I didn’t watch any of the first season, and everyone tells me that I totally missed out. The show was described by various friends as “Creepy” and “unsettling” to “downright terrifying.” I need some more terror in my life, so the wife and I settled in to catch the premier this past week. After watching, I have another word to describe the series, and it is “yawn.” Sure, it’s the first episode and I know that it takes time to build characters and story. But it just seems like the producers are counting on the setting (an old 1960’s insane asylum) to do all the heavy lifting. That, and showing buttocks. Lots and lots of buttocks on this show. Here’s the plot: a serial killer is on the lose in the 60’s and this one kid is a suspect so they throw him in an insane asylum where there’s also this reporter lady being held for “ASKING QUESTIONS!” and also Cloe Sevigny loves sex. Oh, and James Cromwell experiments on inmates and Jessica Lange is a hot GILF nun. The end. And pro tip/spoiler alert: if you’re in an old, abandoned, supposedly haunted asylum and you go sticking your arm through an opening in an old cast-iron cell door, expect bad shit to happen. I wonder if this was somehow supposed to be “Silent Hill: The Series” and they just decided “fuck it” or what, but so far everything is very, very predictable and clichéd. I hope it gets better. Speaking of getting better…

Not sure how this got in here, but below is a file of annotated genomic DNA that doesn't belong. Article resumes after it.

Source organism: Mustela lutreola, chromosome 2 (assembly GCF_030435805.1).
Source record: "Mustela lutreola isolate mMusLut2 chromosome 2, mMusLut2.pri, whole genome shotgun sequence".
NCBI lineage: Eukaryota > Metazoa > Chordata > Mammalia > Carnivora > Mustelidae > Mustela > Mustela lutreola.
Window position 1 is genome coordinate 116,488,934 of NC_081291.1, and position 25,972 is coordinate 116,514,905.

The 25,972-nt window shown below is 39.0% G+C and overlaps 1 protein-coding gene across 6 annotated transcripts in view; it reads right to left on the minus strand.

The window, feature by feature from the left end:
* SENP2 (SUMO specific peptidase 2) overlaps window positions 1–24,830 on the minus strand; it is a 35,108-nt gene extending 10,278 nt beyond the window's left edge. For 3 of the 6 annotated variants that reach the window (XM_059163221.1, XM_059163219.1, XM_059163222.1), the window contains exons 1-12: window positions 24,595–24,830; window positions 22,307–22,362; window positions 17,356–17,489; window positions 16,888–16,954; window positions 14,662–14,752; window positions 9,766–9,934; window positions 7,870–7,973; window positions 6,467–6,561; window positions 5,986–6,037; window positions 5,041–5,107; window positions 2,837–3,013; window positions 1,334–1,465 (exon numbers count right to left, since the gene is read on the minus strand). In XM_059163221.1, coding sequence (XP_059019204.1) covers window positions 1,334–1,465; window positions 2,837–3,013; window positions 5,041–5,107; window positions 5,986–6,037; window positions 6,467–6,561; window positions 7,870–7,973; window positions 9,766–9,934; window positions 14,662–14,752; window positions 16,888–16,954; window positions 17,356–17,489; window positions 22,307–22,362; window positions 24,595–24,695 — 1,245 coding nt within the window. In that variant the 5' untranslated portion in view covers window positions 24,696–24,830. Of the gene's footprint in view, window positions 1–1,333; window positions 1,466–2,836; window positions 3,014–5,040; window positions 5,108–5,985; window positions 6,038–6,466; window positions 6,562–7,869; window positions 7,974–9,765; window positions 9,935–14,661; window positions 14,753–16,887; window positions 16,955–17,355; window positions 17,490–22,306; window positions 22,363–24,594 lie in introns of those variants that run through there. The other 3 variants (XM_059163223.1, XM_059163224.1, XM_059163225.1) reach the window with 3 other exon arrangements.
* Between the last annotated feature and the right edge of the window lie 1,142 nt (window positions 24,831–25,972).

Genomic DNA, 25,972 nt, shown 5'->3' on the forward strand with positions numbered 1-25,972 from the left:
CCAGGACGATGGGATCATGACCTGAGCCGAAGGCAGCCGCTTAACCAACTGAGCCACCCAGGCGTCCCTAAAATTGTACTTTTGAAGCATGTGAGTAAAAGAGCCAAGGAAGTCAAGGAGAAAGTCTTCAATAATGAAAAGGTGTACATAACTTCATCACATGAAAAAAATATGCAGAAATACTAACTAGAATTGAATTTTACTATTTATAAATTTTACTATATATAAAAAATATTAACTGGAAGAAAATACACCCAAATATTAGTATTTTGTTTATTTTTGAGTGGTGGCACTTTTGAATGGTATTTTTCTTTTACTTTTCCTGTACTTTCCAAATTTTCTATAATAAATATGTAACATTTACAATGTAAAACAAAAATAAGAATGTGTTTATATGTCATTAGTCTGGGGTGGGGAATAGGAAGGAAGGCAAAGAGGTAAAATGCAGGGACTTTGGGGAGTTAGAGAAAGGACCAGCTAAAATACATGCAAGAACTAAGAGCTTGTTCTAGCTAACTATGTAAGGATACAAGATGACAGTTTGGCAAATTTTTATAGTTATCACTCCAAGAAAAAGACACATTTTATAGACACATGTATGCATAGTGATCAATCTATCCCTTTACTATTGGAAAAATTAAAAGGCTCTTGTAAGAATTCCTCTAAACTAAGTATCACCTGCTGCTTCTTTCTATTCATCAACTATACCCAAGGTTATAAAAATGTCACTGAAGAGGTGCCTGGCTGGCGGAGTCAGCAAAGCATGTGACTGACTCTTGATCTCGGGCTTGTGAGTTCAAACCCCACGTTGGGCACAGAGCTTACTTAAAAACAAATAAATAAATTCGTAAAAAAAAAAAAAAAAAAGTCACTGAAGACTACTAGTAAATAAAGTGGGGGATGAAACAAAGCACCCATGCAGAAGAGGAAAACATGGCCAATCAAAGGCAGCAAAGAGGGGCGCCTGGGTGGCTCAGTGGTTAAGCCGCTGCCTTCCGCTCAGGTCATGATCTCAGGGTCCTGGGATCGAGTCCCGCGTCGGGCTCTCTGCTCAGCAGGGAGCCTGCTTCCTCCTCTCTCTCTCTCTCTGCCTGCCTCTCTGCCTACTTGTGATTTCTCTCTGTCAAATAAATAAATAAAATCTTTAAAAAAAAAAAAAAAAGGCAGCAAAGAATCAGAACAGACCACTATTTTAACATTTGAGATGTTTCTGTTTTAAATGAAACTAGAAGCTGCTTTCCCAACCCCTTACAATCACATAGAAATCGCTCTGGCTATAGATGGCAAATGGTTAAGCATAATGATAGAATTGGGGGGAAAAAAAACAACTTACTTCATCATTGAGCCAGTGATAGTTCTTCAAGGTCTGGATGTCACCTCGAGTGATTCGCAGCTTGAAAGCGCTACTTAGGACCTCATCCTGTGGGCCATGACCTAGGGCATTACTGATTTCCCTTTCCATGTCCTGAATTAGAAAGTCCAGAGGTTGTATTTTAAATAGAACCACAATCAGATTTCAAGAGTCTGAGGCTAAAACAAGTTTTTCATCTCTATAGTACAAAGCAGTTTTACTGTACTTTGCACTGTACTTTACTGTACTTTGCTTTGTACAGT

Boy, did I want this show to be excellent. J.J. Abrams and Jon Favreau teaming up for a post-apocalyptic survival story? Hells yes. But then I saw the first episode…and the second…and the third…and…and I just about quit. I like making analogies (see above re: Silent Hill) and Revolution started reminding me a lot of a television adaptation of Kevin Costner’s “The Postman.” I mean, down to the friggin’ horses and militias. I was depressed. But then it started getting a tiny bit better. The backstories help a lot, and I know they’re trying to draw this story out into something epic, but here’s the problem: new shows get MAYBE six episodes to establish an audience. You’d better make me care about these motherfuckers stumbling through Northern Indiana right away. It’s finally happening, and I like that at least one character that you think is there for the long haul has been killed off. Good. That adds concern for everyone except the fat neckbeard guy (how the hell are you still fat?!?! You’re growing you own food now and working your fingers to the bone to survive!! I call this the Hurley from Lost syndrome) and the annoying Katniss wannabe lead character. She’s really bad. Then again, Carl from the Walking Dead was terrible for the first couple of seasons but has finally started to grow into a decent member of the cast (I call this the Wesley Crusher syndrome.) Giancarlo Esposito is wonderful as always, and the C. Thomas Howell-meets-Seth MacFarlane friendly badass uncle is okay. I’ll give it a couple of more episodes. And so might the network.